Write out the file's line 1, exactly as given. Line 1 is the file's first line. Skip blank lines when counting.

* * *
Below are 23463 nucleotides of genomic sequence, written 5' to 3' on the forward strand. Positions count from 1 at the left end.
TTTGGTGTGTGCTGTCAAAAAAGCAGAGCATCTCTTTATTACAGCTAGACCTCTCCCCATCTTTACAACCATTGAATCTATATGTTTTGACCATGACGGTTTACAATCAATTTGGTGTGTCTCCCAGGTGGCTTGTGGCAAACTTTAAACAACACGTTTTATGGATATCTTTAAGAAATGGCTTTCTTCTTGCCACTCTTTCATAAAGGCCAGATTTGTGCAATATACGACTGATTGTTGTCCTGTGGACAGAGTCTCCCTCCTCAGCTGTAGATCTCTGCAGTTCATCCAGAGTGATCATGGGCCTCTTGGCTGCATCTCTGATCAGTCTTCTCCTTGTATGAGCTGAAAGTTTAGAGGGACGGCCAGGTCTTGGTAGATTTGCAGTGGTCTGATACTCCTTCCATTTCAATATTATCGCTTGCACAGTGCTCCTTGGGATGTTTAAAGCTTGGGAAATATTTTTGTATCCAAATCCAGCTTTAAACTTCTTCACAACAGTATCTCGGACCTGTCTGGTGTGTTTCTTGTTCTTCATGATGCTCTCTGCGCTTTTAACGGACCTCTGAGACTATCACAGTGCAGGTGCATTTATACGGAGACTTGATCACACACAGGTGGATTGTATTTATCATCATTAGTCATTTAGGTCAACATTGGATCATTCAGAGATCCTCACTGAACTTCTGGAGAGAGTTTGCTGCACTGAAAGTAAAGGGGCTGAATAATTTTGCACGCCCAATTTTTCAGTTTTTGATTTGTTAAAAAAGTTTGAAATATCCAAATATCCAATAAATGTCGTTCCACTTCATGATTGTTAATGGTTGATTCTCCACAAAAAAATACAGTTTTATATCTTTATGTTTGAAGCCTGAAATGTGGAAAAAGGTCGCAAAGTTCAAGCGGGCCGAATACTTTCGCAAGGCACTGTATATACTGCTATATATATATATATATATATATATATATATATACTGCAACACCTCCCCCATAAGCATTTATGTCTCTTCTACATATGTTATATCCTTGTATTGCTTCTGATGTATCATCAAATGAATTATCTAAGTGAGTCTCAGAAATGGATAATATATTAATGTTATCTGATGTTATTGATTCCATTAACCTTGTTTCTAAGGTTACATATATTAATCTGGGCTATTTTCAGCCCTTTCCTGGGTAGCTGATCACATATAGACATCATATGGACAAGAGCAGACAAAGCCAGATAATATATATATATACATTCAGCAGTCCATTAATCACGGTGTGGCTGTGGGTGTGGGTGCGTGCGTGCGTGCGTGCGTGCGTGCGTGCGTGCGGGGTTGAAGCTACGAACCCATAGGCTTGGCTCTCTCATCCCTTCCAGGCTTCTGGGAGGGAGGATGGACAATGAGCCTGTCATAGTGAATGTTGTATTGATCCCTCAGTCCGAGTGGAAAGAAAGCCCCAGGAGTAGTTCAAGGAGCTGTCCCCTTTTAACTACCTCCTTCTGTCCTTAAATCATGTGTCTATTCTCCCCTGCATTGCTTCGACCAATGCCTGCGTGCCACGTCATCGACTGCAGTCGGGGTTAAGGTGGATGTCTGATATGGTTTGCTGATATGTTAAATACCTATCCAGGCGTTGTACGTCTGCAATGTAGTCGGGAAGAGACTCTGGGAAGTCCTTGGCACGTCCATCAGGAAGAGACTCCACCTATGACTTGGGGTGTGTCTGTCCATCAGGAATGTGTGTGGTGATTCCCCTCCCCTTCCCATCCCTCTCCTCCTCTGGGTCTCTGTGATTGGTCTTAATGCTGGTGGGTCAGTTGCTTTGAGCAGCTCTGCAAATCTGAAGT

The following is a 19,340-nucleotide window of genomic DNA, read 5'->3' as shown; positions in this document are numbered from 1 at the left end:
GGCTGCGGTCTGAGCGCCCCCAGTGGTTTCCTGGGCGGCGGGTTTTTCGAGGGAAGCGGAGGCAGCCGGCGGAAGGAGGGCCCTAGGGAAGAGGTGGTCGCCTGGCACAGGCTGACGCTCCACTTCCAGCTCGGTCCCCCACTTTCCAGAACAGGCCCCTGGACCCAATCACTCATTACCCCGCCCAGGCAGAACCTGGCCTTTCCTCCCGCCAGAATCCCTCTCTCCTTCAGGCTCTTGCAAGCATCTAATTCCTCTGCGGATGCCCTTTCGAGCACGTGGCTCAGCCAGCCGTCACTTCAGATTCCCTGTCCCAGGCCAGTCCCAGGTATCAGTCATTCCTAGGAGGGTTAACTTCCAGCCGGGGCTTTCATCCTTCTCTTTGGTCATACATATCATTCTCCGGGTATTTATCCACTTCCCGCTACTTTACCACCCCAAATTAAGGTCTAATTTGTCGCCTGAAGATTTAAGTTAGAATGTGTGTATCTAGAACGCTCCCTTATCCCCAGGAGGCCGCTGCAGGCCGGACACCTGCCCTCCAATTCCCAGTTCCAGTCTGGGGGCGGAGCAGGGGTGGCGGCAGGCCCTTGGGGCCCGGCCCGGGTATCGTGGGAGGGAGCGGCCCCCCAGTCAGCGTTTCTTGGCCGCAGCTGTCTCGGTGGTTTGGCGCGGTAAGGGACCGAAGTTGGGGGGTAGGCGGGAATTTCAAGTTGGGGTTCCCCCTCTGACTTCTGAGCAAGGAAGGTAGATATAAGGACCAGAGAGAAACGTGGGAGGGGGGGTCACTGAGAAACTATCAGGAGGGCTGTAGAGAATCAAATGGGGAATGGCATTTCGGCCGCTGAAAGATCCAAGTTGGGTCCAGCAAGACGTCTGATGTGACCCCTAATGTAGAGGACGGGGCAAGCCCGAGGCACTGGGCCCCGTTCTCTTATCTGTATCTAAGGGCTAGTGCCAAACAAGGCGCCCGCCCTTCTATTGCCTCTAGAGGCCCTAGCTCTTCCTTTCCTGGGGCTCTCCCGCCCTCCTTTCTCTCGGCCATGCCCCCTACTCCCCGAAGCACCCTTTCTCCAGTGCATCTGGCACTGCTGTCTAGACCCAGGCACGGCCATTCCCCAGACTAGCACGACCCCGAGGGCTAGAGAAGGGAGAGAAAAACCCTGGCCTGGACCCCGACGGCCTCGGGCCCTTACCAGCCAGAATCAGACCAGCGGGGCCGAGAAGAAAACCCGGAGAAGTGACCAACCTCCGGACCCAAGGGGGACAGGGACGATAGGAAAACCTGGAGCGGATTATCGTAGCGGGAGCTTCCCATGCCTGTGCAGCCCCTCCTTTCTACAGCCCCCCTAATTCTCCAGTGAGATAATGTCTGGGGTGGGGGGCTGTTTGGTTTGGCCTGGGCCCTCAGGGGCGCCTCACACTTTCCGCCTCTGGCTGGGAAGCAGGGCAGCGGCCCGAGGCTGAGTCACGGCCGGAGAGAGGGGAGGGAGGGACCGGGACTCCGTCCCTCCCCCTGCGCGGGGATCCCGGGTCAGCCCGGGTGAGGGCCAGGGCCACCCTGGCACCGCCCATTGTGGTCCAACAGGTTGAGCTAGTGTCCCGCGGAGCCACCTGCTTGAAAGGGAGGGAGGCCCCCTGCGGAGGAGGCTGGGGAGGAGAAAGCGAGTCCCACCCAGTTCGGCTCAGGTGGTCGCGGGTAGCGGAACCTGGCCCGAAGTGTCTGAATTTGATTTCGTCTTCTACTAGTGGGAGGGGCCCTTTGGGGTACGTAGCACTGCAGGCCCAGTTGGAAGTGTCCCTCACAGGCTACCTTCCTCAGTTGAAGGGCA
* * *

Below are 23463 nucleotides of genomic sequence, written 5' to 3' on the forward strand. Positions count from 1 at the left end.